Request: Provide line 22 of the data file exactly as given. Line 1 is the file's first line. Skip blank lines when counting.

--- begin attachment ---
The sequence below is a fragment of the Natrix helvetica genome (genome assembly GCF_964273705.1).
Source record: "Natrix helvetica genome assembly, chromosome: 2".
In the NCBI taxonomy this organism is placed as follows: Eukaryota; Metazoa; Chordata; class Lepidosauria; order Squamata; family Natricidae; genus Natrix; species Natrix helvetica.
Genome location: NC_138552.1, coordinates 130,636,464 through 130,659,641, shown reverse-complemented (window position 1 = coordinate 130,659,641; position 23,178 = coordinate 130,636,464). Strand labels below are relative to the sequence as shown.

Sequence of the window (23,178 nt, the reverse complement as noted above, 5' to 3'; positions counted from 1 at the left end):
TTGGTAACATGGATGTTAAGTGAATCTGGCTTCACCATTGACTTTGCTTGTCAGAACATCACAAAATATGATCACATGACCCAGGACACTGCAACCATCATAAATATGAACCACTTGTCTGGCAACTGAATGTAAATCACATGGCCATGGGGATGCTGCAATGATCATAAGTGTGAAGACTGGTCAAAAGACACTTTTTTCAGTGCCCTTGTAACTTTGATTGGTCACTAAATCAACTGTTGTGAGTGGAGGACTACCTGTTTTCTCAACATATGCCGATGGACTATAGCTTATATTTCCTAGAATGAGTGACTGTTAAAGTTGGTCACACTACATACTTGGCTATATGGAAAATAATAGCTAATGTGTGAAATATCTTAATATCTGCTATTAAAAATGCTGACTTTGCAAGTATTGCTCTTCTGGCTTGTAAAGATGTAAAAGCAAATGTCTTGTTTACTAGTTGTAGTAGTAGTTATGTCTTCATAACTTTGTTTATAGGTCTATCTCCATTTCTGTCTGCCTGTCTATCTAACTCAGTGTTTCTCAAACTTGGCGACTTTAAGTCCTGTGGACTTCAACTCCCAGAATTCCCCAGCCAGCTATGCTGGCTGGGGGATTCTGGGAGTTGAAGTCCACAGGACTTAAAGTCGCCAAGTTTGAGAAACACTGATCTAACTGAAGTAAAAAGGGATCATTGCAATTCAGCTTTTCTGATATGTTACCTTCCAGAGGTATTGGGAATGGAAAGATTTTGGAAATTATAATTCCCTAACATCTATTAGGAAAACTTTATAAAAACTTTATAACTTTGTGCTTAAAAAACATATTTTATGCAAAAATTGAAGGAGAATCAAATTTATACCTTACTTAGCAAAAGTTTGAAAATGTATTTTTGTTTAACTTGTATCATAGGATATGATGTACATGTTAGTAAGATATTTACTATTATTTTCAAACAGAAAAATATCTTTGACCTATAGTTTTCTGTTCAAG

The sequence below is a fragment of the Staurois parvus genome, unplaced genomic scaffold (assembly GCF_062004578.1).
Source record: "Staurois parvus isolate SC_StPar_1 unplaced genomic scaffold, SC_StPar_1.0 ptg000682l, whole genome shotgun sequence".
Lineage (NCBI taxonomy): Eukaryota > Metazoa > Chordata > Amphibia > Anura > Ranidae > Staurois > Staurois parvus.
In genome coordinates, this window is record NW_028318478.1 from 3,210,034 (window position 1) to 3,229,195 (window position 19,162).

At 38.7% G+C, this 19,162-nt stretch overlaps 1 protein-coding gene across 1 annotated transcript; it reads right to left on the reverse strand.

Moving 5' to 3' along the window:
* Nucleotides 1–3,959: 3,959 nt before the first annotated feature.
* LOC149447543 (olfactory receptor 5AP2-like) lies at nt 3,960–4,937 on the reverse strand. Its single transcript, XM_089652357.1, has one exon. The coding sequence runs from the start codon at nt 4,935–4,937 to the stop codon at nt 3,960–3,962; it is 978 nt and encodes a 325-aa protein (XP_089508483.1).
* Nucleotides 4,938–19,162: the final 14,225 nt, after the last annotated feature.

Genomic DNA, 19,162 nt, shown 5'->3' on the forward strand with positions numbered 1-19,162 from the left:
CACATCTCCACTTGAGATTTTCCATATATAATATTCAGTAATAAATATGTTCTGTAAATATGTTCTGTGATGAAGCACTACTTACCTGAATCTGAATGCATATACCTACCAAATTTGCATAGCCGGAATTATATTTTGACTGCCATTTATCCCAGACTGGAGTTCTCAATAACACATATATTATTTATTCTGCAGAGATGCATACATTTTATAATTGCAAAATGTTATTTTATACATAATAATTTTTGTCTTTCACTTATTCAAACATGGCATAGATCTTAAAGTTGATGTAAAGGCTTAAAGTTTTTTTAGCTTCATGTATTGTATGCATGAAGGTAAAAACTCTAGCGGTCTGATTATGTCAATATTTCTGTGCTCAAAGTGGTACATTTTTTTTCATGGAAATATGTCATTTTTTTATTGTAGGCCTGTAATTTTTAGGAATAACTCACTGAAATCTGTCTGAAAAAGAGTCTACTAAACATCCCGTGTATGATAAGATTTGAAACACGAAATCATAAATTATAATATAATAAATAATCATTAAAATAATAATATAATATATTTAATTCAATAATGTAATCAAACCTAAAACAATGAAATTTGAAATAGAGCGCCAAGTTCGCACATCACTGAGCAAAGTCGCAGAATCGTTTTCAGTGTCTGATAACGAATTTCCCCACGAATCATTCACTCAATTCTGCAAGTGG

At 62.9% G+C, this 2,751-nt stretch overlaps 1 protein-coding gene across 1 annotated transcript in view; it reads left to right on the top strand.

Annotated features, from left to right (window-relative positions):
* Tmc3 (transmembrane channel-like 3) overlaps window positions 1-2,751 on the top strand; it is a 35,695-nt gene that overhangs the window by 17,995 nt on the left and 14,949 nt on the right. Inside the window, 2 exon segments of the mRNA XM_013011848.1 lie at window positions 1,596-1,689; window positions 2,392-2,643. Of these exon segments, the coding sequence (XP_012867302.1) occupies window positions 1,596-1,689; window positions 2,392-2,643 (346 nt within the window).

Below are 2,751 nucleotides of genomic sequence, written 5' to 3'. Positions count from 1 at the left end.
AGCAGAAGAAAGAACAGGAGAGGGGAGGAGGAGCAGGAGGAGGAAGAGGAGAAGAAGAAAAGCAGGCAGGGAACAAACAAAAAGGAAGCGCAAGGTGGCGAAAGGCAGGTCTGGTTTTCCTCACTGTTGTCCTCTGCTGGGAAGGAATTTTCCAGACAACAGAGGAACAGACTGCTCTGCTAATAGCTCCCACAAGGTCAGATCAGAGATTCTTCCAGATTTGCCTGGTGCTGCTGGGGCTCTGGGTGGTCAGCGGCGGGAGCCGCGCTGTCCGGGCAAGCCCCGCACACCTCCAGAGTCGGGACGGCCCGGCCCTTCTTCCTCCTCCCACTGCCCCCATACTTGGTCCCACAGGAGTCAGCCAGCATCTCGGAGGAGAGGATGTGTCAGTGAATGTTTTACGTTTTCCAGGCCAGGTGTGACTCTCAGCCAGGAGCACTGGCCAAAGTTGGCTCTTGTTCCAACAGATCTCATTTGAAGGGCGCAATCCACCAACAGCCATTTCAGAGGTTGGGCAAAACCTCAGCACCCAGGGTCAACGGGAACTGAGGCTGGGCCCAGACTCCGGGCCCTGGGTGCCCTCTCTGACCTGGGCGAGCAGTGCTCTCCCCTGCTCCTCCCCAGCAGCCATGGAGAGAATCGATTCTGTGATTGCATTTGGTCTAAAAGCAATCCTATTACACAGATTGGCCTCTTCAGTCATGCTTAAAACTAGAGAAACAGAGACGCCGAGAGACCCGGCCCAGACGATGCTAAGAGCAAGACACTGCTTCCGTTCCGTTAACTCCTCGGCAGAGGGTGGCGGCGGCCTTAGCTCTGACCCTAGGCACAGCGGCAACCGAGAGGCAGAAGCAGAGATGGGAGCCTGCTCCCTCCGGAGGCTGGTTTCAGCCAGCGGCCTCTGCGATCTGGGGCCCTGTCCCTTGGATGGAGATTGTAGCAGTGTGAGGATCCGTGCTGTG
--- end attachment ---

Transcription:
AGCAGAAGAAAGAACAGGAGAGGGGAGGAGGAGCAGGAGGAGGAAGAGGAGAAGAAGAAAAGCAGGCAGGGAACAAACAAAAAGGAAGCGCAAGGTGGCGAAAGGCAGGTCTGGTTTTCCTCACTGTTGTCCTCTGCTGGGAAGGAATTTTCCAGACAACAGAGGAACAGACTGCTCTGCTAATAGCTCCCACAAGGTCAGATCAGAGATTCTTCCAGATTTGCCTGGTGCTGCTGGGGCTCTGGGTGGTCAGCGGCGGGAGCCGCGCTGTCCGGGCAAGCCCCGCACACCTCCAGAGTCGGGACGGCCCGGCCCTTCTTCCTCCTCCCACTGCCCCCATACTTGGTCCCACAGGAGTCAGCCAGCATCTCGGAGGAGAGGATGTGTCAGTGAATGTTTTACGTTTTCCAGGCCAGGTGTGACTCTCAGCCAGGAGCACTGGCCAAAGTTGGCTCTTGTTCCAACAGATCTCATTTGAAGGGCGCAATCCACCAACAGCCATTTCAGAGGTTGGGCAAAACCTCAGCACCCAGGGTCAACGGGAACTGAGGCTGGGCCCAGACTCCGGGCCCTGGGTGCCCTCTCTGACCTGGGCGAGCAGTGCTCTCCCCTGCTCCTCCCCAGCAGCCATGGAGAGAATCGATTCTGTGATTGCATTTGGTCTAAAAGCAATCCTATTACACAGATTGGCCTCTTCAGTCATGCTTAAAACTAGAGAAACAGAGACGCCGAGAGACCCGGCCCAGACGATGCTAAGAGCAAGACACTGCTTCCGTTCCGTTAACTCCTCGGCAGAGGGTGGCGGCGGCCTTAGCTCTGACCCTAGGCACAGCGGCAACCGAGAGGCAGAAGCAGAGATGGGAGCCTGCTCCCTCCGGAGGCTGGTTTCAGCCAGCGGCCTCTGCGATCTGGGGCCCTGTCCCTTGGATGGAGATTGTAGCAGTGTGAGGATCCGTGCTGTG